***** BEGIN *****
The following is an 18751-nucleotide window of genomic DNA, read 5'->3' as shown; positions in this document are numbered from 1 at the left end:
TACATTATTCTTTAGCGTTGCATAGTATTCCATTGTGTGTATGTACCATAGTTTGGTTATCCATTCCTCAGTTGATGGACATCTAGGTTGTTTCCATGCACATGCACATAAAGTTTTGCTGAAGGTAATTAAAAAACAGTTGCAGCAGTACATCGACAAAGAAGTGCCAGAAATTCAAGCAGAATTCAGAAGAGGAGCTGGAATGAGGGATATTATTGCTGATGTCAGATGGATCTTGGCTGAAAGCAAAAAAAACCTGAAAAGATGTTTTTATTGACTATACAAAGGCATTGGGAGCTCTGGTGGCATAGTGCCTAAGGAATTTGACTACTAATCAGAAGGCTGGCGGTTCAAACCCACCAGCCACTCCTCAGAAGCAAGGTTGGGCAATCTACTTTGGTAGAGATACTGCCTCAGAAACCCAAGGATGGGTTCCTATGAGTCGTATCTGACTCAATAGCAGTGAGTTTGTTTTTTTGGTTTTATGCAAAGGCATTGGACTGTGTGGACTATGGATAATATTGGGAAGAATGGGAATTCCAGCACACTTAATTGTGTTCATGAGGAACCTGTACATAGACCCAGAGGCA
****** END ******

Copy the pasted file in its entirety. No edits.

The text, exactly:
The following is an 18751-nucleotide window of genomic DNA, read 5'->3' as shown; positions in this document are numbered from 1 at the left end:
TACATTATTCTTTAGCGTTGCATAGTATTCCATTGTGTGTATGTACCATAGTTTGGTTATCCATTCCTCAGTTGATGGACATCTAGGTTGTTTCCATGCACATGCACATAAAGTTTTGCTGAAGGTAATTAAAAAACAGTTGCAGCAGTACATCGACAAAGAAGTGCCAGAAATTCAAGCAGAATTCAGAAGAGGAGCTGGAATGAGGGATATTATTGCTGATGTCAGATGGATCTTGGCTGAAAGCAAAAAAAACCTGAAAAGATGTTTTTATTGACTATACAAAGGCATTGGGAGCTCTGGTGGCATAGTGCCTAAGGAATTTGACTACTAATCAGAAGGCTGGCGGTTCAAACCCACCAGCCACTCCTCAGAAGCAAGGTTGGGCAATCTACTTTGGTAGAGATACTGCCTCAGAAACCCAAGGATGGGTTCCTATGAGTCGTATCTGACTCAATAGCAGTGAGTTTGTTTTTTTGGTTTTATGCAAAGGCATTGGACTGTGTGGACTATGGATAATATTGGGAAGAATGGGAATTCCAGCACACTTAATTGTGTTCATGAGGAACCTGTACATAGACCCAGAGGCA